Jewish high school on Mercer Island defaced with anti-Semitic graffiti
Washington's only Jewish high school was defaced Thursday night by anti-semitic graffiti, including swastikas and references to gas chambers.
Seattle Times staff reporter
Washington's only Jewish high school was defaced Thursday night by anti-Semitic graffiti, including swastikas and references to gas chambers.
Members of a congregation that meets at Northwest Yeshiva High School on Mercer Island discovered the vandalism Friday morning, said Rabbi Bernie Fox, head of the school.
"It is quite substantial," he said.
Orange, blue and gray paint was scrawled across much of the building's external wall and extended to the upper floor.
Fox suspects the vandals were aware this evening marks the beginning of Yom Kippur, the Day of Atonement when Jews pray and seek forgiveness for wrongdoings.
"Yom Kippur is pretty regularly, in the Seattle community, a time when synagogues get tagged," Fox said. But he wonders whether the vandals truly understand what they're suggesting, with their spray-painted arrows labeled "this way to the gas chambers."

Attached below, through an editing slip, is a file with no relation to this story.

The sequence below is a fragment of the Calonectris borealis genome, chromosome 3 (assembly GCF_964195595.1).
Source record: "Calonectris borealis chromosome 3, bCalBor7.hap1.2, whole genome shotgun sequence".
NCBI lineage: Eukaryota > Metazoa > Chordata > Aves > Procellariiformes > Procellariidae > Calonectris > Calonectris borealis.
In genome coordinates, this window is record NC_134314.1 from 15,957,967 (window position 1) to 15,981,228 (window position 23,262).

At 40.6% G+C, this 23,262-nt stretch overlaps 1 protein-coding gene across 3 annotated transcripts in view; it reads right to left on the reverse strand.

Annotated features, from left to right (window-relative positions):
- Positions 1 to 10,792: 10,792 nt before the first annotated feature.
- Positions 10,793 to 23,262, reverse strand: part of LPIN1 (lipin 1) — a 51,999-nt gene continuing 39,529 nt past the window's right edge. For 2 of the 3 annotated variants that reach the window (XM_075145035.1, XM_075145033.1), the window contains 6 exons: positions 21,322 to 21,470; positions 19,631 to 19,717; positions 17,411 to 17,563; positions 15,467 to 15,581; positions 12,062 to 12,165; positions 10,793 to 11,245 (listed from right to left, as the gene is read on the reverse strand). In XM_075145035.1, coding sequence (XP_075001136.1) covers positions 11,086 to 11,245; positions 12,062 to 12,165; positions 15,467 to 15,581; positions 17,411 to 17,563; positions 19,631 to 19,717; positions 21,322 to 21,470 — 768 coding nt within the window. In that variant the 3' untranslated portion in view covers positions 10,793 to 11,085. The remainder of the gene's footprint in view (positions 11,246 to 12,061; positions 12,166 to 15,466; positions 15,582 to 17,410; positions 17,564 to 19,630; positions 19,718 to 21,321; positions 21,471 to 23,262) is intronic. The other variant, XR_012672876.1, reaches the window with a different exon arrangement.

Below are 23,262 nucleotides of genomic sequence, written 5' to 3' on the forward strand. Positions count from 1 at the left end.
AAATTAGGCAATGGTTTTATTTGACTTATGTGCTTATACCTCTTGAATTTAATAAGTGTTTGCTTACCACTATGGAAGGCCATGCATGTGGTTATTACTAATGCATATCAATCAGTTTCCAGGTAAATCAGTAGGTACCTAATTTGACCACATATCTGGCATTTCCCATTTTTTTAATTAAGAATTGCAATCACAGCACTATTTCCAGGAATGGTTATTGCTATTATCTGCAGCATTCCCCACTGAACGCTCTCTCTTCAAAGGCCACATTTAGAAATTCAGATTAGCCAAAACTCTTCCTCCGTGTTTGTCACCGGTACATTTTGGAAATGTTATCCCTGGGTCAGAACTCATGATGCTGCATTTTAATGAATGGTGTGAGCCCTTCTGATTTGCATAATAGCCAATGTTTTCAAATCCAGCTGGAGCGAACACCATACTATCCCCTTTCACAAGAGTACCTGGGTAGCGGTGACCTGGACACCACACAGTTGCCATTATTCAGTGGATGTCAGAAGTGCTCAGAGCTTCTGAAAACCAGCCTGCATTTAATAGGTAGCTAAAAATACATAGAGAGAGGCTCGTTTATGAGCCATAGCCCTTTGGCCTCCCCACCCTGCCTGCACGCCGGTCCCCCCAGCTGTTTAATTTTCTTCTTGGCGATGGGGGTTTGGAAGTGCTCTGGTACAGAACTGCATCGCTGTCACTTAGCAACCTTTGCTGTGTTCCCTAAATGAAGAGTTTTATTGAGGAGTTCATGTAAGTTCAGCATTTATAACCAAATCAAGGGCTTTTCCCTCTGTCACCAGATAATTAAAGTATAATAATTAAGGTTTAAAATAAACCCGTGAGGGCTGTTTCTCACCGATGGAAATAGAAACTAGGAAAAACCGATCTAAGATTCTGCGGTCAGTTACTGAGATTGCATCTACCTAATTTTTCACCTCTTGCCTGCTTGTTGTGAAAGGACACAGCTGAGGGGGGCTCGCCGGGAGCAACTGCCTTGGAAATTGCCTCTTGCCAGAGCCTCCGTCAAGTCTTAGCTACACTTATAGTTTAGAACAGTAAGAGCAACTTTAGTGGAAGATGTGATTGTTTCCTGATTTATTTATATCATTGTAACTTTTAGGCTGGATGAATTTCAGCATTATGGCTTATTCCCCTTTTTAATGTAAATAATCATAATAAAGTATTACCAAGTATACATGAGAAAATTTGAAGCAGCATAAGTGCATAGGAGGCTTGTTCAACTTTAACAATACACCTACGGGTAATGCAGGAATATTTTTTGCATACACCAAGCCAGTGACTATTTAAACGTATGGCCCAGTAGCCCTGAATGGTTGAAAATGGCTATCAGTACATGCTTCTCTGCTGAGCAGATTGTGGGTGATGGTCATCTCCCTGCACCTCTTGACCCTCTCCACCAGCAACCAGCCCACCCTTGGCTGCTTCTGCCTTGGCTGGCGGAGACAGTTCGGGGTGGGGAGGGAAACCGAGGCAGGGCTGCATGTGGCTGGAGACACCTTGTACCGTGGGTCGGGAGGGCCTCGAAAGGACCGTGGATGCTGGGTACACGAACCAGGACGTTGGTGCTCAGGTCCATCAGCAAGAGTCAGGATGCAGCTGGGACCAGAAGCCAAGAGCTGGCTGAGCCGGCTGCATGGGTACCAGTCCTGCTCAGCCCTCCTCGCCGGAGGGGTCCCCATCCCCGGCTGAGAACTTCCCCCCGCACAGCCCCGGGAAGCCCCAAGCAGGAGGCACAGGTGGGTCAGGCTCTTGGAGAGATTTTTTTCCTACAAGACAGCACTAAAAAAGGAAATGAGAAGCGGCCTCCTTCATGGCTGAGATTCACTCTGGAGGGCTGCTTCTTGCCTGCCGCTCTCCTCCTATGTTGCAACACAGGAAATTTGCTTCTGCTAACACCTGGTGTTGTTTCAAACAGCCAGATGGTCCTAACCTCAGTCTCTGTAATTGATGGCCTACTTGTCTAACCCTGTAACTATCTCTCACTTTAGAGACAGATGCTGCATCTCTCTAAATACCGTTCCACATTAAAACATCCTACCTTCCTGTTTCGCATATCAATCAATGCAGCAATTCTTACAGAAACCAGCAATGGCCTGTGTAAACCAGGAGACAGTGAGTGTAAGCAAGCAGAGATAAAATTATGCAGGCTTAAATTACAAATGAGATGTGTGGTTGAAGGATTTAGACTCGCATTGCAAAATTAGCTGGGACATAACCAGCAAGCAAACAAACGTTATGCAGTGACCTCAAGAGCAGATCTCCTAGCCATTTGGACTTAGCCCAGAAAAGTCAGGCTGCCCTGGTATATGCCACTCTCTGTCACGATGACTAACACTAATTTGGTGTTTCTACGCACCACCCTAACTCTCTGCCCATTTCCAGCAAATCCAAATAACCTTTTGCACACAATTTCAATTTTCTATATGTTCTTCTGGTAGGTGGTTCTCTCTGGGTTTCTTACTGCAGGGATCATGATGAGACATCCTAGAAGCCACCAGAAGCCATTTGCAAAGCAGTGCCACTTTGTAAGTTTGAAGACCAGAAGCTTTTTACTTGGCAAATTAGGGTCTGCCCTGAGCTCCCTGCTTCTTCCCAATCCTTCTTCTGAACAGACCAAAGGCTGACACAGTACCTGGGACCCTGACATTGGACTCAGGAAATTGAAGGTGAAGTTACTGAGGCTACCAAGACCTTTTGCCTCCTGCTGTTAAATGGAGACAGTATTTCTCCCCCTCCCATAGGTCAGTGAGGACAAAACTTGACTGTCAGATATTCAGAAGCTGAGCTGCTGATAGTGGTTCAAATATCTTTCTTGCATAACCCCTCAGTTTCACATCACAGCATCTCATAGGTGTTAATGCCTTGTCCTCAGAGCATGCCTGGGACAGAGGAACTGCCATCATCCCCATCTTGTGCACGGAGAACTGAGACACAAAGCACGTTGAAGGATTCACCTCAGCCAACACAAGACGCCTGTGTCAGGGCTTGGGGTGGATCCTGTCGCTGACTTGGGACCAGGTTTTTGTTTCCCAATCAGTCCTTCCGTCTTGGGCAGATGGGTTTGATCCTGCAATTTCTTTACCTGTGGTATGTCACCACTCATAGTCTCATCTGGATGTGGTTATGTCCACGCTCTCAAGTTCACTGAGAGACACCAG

"Has civility and society degenerated to the extent that we actually contemplate wiping out cross-sections of our fellow citizens because they don't share our religious beliefs?" asked Fox, whose father was a Holocaust survivor.
School officials are reviewing security tapes with police, and they hope to clear the paint from the sanctuary windows before this evening's service, Fox added.
The school, which includes grades 9-12, was not in session Thursday. Enrollment ranges between 80 and 120 students.
Neighbors said they were shocked by the vandalism.
"It's not something we want happening in our neighborhood," Kevin Pettigrew said.
Rabbi Yechezkel Kornfeld, who leads the congregation that discovered the graffiti, said he's never experienced such overt anti-Semitism in Seattle.
"It's a kick in the gut," he said. "I've been here for 35 years, and... we've never had an incident like this," he said.
"Whoever it is, I hope they eventually realize what they did and change their ways."
After cleaning up the mess, the congregation will focus on Yom Kippur, with its prayers and 25-hour fast.
"We can't allow this to stop us from standing before God on this holiest day of the year," Kornfeld said.
Seattle Times staff reporter Nicole Tsong contributed to this report.
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